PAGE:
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 Richard Rorty - Philosophy and the Mirror of Nature
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BlueHorizon Offline




Beiträge: 80

18.03.2005 13:48
#31 RE:On Rorty´s basic philosophical position antworten

In Antwort auf:
Is there any assumption behind (explicite or implicite) that there will be a formalised axiomatic system?A good model for formal theories— that is also acceptable for the empirical theories?


Dear Temp

We can agree that the idealisation in this case must go quite far. However, it was thought that it wouldn’t be too far and that this could be helped by minor corrections that might even improve the adequacy of the model. Thus, attempts to define the idea of approximate truth were taken up, a theory of non-monotonous reasoning was developed, there were also attempts to avert the demand for the language of the examined theory to be elementary, etc. Work based upon these kinds of assumptions is still carried out. I, myself used to write, slightly carelessly, that certain statements, eg. empirical formulas, are “true in Tarski’s sense”. Formulating a definition of truth for a certain formalised language L—that is defining when a statement α in this language is true—is possible when a number of conditions is fulfilled.

regards
Blue
The existence of truth only becomes an issue when another sort of truth is in question. (R.Rorty)

NietzscheIsDead Offline




Beiträge: 119

21.03.2005 21:45
#32 RE:On Rorty´s basic philosophical position antworten


Dear Temp and Blue

Culture is a paradoxical commodity. So completely is it subject to the law of exchange that it is no longer exchanged; it is so blindly consumed in use that it can no longer be used. Therefore it amalgamates with advertising. The more meaningless the latter seems to be under a monopoly, the more omnipotent it becomes. The motives are markedly economic.

One could certainly live without the culture industry, therefore it necessarily creates too much satiation and apathy. In itself, it has few resources itself to correct this. Advertising is its elixir of life. But as its product never fails to reduce to a mere promise the enjoyment which it promises as a commodity, it eventually coincides with publicity, which it needs because it cannot be enjoyed.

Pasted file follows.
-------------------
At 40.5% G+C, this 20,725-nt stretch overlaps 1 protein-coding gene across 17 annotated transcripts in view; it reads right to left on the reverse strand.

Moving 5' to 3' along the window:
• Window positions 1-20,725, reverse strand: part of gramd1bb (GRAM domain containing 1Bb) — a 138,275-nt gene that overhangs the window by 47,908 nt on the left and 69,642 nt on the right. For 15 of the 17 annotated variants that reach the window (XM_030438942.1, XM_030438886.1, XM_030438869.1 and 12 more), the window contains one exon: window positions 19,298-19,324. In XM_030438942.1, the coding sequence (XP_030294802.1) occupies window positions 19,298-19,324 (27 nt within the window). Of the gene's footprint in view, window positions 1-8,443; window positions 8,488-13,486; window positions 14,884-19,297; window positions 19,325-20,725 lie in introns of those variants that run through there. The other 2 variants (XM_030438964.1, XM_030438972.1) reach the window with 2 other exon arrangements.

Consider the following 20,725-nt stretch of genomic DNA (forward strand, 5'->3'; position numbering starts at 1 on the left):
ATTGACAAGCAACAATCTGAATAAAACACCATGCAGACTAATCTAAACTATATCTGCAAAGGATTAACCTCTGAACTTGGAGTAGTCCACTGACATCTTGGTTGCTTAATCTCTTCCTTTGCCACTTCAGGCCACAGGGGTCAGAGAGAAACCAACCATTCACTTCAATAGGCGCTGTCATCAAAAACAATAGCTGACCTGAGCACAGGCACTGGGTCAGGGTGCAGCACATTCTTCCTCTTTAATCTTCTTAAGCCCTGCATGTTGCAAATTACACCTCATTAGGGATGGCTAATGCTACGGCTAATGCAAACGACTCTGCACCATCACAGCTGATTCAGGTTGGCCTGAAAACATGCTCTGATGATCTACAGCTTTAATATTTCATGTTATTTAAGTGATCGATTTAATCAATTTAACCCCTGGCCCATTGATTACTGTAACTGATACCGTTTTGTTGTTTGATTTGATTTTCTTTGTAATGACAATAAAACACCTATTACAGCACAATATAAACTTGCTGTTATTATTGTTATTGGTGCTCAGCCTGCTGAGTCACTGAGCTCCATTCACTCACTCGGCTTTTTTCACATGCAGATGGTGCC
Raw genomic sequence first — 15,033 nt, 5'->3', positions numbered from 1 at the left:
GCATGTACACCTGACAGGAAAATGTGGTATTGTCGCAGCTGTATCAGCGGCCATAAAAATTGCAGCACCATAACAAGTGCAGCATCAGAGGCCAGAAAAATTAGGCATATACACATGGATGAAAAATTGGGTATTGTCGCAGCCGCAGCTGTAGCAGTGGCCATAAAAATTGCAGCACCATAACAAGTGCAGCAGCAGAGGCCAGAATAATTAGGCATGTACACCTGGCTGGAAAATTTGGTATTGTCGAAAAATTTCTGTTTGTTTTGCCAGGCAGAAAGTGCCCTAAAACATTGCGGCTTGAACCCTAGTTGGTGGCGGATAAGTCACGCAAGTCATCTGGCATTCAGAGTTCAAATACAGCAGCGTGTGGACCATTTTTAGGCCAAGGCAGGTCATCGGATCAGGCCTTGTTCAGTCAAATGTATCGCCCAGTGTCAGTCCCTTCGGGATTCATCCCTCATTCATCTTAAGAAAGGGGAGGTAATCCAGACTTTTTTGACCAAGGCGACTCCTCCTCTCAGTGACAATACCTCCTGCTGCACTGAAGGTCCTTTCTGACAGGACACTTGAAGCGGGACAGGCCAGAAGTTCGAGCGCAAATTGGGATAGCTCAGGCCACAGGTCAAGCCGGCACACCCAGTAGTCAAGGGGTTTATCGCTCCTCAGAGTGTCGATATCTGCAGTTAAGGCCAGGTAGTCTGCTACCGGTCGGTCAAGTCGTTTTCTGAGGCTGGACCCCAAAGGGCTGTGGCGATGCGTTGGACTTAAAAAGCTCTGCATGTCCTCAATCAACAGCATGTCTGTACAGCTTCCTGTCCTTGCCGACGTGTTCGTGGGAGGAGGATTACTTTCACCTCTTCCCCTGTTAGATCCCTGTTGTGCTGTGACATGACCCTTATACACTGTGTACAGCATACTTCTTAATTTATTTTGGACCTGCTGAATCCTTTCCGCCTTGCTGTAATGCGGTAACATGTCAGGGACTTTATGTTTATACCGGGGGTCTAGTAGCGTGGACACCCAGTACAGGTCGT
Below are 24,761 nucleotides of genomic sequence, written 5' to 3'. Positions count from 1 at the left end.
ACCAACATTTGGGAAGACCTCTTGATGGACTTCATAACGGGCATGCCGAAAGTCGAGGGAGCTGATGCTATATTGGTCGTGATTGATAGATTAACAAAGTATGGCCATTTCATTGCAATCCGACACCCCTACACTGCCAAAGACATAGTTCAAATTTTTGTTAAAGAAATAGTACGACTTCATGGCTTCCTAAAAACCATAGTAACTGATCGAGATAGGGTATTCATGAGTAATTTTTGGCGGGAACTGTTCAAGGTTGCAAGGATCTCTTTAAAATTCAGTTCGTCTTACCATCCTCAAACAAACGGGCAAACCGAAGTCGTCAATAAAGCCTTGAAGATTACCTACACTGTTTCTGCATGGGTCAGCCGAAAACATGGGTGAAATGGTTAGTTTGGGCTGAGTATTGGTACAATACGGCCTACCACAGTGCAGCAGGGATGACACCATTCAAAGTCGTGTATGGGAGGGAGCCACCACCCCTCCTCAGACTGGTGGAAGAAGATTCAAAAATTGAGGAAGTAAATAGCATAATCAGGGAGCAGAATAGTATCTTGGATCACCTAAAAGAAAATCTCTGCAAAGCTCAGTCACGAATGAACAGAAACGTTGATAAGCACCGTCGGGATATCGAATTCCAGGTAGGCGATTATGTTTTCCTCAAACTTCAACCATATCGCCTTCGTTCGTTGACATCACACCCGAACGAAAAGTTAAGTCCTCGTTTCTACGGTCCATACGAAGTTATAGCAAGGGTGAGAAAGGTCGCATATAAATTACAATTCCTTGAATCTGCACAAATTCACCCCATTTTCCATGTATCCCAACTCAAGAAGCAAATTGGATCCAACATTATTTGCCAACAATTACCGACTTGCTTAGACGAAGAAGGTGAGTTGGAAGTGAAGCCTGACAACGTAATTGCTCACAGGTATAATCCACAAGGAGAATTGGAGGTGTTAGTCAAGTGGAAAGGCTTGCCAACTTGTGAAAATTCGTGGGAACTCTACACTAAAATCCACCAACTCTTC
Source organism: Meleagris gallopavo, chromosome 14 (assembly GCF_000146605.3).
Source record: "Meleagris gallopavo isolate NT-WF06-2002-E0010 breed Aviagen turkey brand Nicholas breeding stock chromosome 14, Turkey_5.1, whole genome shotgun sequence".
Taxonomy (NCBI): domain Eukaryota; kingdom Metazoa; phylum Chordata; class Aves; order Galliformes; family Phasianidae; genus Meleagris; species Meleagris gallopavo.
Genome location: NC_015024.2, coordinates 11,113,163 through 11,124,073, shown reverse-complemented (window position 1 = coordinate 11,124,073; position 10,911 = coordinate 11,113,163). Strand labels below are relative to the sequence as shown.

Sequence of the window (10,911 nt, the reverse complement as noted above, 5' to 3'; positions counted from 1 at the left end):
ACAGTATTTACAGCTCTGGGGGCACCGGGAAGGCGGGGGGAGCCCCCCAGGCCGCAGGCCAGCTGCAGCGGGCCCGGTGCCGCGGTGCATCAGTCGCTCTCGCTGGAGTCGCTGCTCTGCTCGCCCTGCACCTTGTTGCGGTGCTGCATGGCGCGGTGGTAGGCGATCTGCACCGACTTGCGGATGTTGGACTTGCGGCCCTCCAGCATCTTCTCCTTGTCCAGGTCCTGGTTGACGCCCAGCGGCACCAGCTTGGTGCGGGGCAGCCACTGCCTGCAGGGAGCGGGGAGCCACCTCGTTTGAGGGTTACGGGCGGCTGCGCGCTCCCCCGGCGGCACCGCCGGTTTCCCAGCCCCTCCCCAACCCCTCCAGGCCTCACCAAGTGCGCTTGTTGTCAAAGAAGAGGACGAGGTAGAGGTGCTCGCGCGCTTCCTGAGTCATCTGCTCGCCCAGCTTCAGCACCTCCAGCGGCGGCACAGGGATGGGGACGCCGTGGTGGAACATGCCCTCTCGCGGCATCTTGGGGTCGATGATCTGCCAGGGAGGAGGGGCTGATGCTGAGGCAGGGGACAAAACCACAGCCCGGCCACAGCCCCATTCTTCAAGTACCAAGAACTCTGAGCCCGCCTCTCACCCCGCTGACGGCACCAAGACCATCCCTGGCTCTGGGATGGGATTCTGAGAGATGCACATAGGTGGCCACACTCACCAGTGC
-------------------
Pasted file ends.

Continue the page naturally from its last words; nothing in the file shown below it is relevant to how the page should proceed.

so take care

NID



_____________________________________________

"Is not all life the struggle of experience, naked, unarmed, timid but immortal, against generalised thought?" (W.B.Yeats)

TemporarySilent Offline




Beiträge: 231

24.03.2005 03:42
#33 RE:On Rorty´s basic philosophical position antworten


Dear NID and Blue

In Antwort auf:

Thus, attempts to define the idea of approximate truth were taken up, a theory of non-monotonous reasoning was developed, there were also attempts to avert the demand for the language of the examined theory to be elementary, etc. Work based upon these kinds of assumptions is still carried out. I, myself used to write, slightly carelessly, that certain statements, eg. empirical formulas, are “true in Tarski’s sense”.

What is wrong with truth understood as correspondence between propositions and facts, that so many philosophers try to find some other way to grasp it? The fault is usually perceived on the side of reality, of course. Either the very existence of objective reality is doubted or the possibility of the cognitive accessibility to it is doubted. “Our world” is declared to be the only object of cognition, but it is supposed not to exist in an objective way. Presumably contemporary science does not incline one to accept any of such conclusions. We can take “our world” as existing objectively—in an ontological sense—as well as presume that we can acquire objective knowledge about it, in a “species objectivity” sense...

best wishes

Temp=)


¯¯¯¯¯¯¯¯¯¯¯¯¯¯¯¯¯¯¯¯¯¯¯¯¯¯¯¯¯¯¯¯¯¯¯¯¯¯¯
A brave man once requested me
to answer questions that are key
is it to be or not to be
and I replied:"so why ask me?"
_______________________________________

NietzscheIsDead Offline




Beiträge: 119

26.03.2005 08:56
#34 RE:On Rorty´s basic philosophical position antworten


Dear Temp and Blue

In Antwort auf:

One could certainly live without the culture industry, therefore it necessarily creates too much satiation and apathy. In itself, it has few resources itself to correct this. Advertising is its elixir of life. But as its product never fails to reduce to a mere promise the enjoyment which it promises as a commodity, it eventually coincides with publicity, which it needs because it cannot be enjoyed.

Etymologically ‘culture’ is not in opposition to nature (as it is seen today)– on the contrary, its original meaning was the clearing of a place, the cultivation of natural growth. The Latin verb colere ranges in meaning from nourishing, caring, and inhabiting to worshipping and protecting. In the meaning of ‘inhabiting’ the term shifts to the Latin colonus, the settler, and further on to today’s colonialism. This wide scale of meaning marks the poles between which the concept of culture oscillates – it inherits on the one hand the imposing authority of the religious based ‘cult’, but shows on the other an awkward affinity to invasion and occupation. The natural and the artificial, our transformation of the world as raw material, as the world’s transformation of ourselves, are in a dialectical relationship I borrow a poetical image from Shakespeare to illuminate the interplay between nature and culture: